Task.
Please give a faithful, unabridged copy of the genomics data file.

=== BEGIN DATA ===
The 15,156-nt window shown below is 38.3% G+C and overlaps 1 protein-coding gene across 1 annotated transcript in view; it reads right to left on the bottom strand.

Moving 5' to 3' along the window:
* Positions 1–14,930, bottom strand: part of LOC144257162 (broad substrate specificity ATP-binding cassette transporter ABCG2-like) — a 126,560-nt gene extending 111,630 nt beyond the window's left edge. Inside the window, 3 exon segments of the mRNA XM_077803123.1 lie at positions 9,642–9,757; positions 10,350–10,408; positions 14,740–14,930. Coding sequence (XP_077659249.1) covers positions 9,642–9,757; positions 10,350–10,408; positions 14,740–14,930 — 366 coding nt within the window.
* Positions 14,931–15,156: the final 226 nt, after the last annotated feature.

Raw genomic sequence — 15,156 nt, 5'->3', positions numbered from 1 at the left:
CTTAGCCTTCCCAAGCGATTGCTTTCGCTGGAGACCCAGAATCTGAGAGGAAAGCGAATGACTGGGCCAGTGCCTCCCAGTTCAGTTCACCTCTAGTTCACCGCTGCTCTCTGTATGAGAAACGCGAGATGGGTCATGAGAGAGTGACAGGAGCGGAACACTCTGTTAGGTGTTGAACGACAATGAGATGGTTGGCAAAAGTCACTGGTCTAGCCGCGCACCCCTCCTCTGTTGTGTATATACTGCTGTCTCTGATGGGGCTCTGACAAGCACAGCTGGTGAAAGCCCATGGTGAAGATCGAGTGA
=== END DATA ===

The 15,156-nt window shown below is 38.3% G+C and overlaps 1 protein-coding gene across 1 annotated transcript in view; it reads right to left on the bottom strand.

Moving 5' to 3' along the window:
* Positions 1–14,930, bottom strand: part of LOC144257162 (broad substrate specificity ATP-binding cassette transporter ABCG2-like) — a 126,560-nt gene extending 111,630 nt beyond the window's left edge. Inside the window, 3 exon segments of the mRNA XM_077803123.1 lie at positions 9,642–9,757; positions 10,350–10,408; positions 14,740–14,930. Coding sequence (XP_077659249.1) covers positions 9,642–9,757; positions 10,350–10,408; positions 14,740–14,930 — 366 coding nt within the window.
* Positions 14,931–15,156: the final 226 nt, after the last annotated feature.

Raw genomic sequence — 15,156 nt, 5'->3', positions numbered from 1 at the left:
CTTAGCCTTCCCAAGCGATTGCTTTCGCTGGAGACCCAGAATCTGAGAGGAAAGCGAATGACTGGGCCAGTGCCTCCCAGTTCAGTTCACCTCTAGTTCACCGCTGCTCTCTGTATGAGAAACGCGAGATGGGTCATGAGAGAGTGACAGGAGCGGAACACTCTGTTAGGTGTTGAACGACAATGAGATGGTTGGCAAAAGTCACTGGTCTAGCCGCGCACCCCTCCTCTGTTGTGTATATACTGCTGTCTCTGATGGGGCTCTGACAAGCACAGCTGGTGAAAGCCCATGGTGAAGATCGAGTGA